Does democracy reduce corruption?
While democracy is commonly believed to reduce corruption, there are obvious endogeneity problems in measuring the impact of democracy on corruption. This paper addresses the endogeneity of democracy by exploiting the common observation that democracies seldom go to war against each other. We instrument for democracy using a dummy variable reflecting whether a country has been at war with a democracy in the period 1946-2009, while controlling for the extent to which countries have been at war in general. We find that democracy to a significant extent reduces corruption, and the effect is considerably larger than suggested by estimations not taking endogeneity into account. Democracy is hence more important in combating corruption than previous studies would suggest.
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- Bin Dong & Benno Torgler, 2011.
"Democracy, Property Rights, Income Equality, and Corruption,"
2011.08, Fondazione Eni Enrico Mattei.
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- Bin Dong & Benno Torgler, 2010. "Democracy, Property Rights, Income Equality, and Corruption," CREMA Working Paper Series 2010-23, Center for Research in Economics, Management and the Arts (CREMA).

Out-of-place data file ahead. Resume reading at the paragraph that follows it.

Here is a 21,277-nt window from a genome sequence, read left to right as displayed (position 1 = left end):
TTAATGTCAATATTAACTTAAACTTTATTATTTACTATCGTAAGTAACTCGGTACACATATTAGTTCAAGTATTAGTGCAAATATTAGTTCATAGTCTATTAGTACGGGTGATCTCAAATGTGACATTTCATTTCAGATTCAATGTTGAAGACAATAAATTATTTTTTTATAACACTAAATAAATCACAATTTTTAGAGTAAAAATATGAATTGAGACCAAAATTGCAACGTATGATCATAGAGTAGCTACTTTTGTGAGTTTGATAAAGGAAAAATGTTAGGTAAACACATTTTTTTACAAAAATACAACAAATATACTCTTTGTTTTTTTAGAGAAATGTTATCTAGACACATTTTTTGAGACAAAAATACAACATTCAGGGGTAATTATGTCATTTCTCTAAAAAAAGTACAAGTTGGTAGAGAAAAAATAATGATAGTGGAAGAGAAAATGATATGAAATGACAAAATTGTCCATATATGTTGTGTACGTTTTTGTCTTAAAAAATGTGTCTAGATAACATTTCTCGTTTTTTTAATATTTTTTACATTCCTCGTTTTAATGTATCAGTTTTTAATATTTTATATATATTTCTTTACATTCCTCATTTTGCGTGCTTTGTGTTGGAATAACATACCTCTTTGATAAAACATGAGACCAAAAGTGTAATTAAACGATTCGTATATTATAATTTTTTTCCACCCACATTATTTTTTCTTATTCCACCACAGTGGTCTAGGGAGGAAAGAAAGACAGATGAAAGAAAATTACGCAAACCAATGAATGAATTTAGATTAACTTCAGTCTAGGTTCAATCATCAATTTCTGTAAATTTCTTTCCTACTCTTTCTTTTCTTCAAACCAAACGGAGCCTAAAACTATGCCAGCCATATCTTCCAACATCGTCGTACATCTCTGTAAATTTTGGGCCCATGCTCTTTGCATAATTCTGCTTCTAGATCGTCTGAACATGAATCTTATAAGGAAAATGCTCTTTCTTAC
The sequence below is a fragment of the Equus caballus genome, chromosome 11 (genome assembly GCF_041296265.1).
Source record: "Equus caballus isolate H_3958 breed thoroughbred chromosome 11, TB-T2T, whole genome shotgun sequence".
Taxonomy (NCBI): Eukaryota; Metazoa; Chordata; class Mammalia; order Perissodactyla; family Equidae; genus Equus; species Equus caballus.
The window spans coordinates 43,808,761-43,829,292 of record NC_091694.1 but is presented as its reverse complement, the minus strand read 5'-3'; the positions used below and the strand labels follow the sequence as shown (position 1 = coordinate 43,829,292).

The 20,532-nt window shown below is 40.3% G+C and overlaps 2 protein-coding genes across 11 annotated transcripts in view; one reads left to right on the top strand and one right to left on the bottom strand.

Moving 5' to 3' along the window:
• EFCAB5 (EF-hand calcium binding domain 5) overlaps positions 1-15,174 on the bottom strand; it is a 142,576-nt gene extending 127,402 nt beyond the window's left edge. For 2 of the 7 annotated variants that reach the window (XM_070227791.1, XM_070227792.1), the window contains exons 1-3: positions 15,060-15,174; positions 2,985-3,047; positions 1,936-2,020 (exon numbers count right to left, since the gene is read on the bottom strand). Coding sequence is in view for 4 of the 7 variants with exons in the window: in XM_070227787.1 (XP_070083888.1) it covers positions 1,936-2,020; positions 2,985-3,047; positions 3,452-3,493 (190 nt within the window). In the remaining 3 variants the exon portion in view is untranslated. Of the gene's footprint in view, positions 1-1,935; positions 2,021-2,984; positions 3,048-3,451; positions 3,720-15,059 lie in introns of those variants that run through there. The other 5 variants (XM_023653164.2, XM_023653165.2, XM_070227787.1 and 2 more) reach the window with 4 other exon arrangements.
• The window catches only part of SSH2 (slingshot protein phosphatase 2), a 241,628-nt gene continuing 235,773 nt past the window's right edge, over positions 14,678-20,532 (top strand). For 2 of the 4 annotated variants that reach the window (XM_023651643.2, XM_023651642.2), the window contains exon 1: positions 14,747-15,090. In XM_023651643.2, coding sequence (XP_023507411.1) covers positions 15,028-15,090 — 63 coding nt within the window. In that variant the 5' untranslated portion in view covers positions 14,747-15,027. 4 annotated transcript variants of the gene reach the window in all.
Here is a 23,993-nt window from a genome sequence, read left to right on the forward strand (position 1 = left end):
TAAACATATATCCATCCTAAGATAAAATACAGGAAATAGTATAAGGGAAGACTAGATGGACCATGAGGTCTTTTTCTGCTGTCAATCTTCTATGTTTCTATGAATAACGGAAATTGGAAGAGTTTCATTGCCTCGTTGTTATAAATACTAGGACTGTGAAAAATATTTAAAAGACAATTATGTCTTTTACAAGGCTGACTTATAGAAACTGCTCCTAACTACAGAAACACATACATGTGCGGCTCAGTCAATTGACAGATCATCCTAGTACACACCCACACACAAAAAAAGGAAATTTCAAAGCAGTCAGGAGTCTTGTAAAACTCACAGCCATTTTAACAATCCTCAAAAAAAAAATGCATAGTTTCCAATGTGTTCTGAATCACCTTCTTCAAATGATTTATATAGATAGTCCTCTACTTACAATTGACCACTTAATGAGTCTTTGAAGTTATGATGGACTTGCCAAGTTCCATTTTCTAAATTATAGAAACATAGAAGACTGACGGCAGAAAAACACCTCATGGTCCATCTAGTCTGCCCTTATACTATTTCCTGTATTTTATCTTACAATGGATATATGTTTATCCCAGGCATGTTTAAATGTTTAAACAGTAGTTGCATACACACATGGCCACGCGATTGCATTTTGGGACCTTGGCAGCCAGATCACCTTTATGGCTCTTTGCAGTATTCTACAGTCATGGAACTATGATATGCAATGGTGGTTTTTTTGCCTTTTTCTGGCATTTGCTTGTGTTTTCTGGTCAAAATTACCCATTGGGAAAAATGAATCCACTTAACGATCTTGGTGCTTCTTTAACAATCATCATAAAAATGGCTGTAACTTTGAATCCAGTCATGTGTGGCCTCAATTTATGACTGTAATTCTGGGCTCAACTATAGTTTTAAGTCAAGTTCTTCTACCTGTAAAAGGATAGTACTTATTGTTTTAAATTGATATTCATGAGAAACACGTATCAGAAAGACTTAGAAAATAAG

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Springer, vol. 107(1-2), pages 87-96, April.
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- Rafael LaPorta & Florencio Lopez-de-Silanes & Andrei Shleifer & Robert Vishny, "undated".
"The Quality of Government,"
19452, Harvard University OpenScholar.
- Andrei Shleifer & Robert W. Vishny, 1998. "The Quality of Government," Harvard Institute of Economic Research Working Papers 1847, Harvard - Institute of Economic Research.
- Rafael La Porta & Florencio Lopez-de-Silanes & Andrei Shleifer & Robert Vishny, 1998. "The Quality of Goverment," NBER Working Papers 6727, National Bureau of Economic Research, Inc.
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